One of the great things about Diagnostic Manager is the ability to create custom alerts.  This is something I believe needs a bit more work, but even in its current state, it is really useful.

The example that we’ll walk through is something that would actually make a great built in alert.  We will create an alert based on the time of our oldest current database backup.

To start off, click on “Administration” in the bottom right hand corner:

Next Click on Custom Counters (there are two spots that you can click on for it):

Now in the menu ribbon, click on Add.

On the first screen of the wizard, click on Next at the bottom.

We are going to base our Custom Counter/Alert on a SQL Query, so choose the 3rd option: Custom SQL Script.

On the next screen we add the SQL Query.

<code>
SELECT ROUND(MAX(DATEDIFF(MINUTE,LastBackUpTaken,GETDATE()))/60.0,2)  
FROM  
( 
SELECT sdb.Name AS DatabaseName
,COALESCE(MAX(bus.backup_finish_date),GETDATE()-100) AS LastBackUpTaken    
FROM master..sysdatabases sdb    
LEFT OUTER JOIN msdb.dbo.backupset bus    
ON bus.database_name = sdb.name    
WHERE sdb.Name NOT IN ('tempdb','model')   
AND bus.type = 'L'   
GROUP BY sdb.Name  
) 
DBList;

*Note the code provided above is different from the screenshot. While proof reading this article, I realized that I forgot include the backup type in the query.

On the next screen we want to leave the Customize Calculation Type set to "Use collected value".  We are doing this because we want to base the alert off the most recent value.  If we had chosen to set it to "Use per second value since last collection" then it would base the alert on the difference between the most recent two results of our query.

On the same screen we also want to leave the Customize Scale Factor at 1.  We are doing this because we've already set our query to return the number of hours since the latest current backup was completed.

If we click on the test button we can run the query on all or some of our monitored instances to ensure it works.  When you are finished testing, click on Done and then Next.

You want to be sure to put a meaningful and descriptive name on the next screen.  This is the name that will appear in the alerts screen.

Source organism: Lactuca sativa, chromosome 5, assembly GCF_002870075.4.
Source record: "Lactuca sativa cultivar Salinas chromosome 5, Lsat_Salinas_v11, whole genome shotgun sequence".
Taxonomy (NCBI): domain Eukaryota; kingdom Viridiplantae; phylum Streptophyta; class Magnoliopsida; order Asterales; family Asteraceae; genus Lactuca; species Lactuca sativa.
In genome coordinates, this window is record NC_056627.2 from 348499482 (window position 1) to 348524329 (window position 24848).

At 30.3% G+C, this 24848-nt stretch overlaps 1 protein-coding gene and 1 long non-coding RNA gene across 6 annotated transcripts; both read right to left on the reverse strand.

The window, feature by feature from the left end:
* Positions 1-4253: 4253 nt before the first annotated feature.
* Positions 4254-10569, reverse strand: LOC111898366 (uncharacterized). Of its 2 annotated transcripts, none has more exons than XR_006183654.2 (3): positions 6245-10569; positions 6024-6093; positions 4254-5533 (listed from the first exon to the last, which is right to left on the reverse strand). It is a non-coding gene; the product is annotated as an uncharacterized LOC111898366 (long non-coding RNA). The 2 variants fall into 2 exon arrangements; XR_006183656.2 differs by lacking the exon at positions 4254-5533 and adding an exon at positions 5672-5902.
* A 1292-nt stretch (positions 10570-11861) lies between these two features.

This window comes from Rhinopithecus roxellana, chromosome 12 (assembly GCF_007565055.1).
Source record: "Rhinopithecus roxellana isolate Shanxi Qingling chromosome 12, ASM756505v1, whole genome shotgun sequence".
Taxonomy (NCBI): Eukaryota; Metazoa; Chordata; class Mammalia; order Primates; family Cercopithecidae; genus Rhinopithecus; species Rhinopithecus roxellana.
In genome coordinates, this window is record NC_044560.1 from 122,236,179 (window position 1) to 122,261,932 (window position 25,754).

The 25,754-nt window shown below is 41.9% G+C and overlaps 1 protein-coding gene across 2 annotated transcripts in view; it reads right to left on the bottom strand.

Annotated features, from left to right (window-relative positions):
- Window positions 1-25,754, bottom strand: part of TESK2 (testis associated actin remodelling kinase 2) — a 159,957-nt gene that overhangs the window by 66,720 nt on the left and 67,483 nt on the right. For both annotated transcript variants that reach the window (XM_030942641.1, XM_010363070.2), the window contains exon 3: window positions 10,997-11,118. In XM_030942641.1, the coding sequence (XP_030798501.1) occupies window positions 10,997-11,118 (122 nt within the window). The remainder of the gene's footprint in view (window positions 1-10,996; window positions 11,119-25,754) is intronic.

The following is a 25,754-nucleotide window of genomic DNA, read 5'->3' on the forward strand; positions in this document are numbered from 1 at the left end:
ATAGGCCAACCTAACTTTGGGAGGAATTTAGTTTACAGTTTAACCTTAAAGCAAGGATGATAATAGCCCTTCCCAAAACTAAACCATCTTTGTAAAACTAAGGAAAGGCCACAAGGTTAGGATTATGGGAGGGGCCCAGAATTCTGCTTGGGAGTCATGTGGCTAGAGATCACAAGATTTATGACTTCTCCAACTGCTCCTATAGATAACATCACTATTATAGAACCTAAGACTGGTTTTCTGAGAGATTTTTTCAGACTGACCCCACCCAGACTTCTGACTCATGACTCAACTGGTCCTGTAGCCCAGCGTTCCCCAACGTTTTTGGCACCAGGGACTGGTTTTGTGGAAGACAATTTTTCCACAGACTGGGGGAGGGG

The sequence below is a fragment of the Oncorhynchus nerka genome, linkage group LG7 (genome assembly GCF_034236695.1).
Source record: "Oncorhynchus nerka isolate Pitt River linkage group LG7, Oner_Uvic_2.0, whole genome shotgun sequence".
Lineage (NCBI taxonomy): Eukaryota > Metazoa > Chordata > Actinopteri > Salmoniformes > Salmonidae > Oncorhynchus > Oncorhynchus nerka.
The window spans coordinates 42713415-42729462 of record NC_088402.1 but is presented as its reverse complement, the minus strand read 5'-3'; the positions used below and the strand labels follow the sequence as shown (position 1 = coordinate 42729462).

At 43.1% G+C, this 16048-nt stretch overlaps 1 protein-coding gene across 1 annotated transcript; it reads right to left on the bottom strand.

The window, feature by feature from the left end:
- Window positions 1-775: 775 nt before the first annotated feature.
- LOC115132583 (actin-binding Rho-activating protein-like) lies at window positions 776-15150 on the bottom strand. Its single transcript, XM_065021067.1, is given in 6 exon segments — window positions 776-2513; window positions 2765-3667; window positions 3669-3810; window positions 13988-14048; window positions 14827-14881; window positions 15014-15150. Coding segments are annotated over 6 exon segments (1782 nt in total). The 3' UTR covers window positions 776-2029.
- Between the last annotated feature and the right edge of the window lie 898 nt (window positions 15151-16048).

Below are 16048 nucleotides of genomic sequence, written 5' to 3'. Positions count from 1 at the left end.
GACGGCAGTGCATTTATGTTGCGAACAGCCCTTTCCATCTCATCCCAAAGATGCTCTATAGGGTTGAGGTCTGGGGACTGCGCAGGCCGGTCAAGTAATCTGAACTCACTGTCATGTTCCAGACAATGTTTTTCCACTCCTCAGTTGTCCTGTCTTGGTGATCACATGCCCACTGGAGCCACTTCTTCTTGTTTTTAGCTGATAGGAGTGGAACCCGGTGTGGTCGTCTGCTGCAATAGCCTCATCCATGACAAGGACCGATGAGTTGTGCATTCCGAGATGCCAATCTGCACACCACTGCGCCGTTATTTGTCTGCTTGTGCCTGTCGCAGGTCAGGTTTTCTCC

For my case, I don't have many custom alerts so I keep keep the category set to Custom for all of them.

I setthe description that you see in the screenshot below so that I include the code to find which databases need to be backed up is at my fingertips.

On the next screen, we want to choose the option of "Higher values are worse than lower values" because a higher number means it's been longer since the last backup.

I like to set the informational warning at 24 hours.  At that point it is not a problem, but something I want to be aware of.  The warning is set at 26 hours because it could just be that a backup is running long for some reason.  When we hit 28 hours that means that something is definately not right.

This is the type of counter that I want on every instance no matter it is used for, so I check the bottom check box.

The next screen just tells you that you have completed the wizard and warns you that you still need to link the custom counter to your monitored SQL Instances.

On the next screen you can select whether or not you want to link this new customer counter your monitored SQL Instances right away.

The other way to link the custom counter is to select the counter and choose link from the menu above it.

I won't do any screenshots of the screen where you choose which servers to link because it is a very straight forward screen where you select the SQL Instance from the left side and click on the add button.

At the start of this blog post, I mentioned that there are some change that would be really helpful.  What I meant by that is adding the option to include a second query that would be executed and the results displayed as a "drill in" option for the counter.

You can also easily turn this counter into one for log backups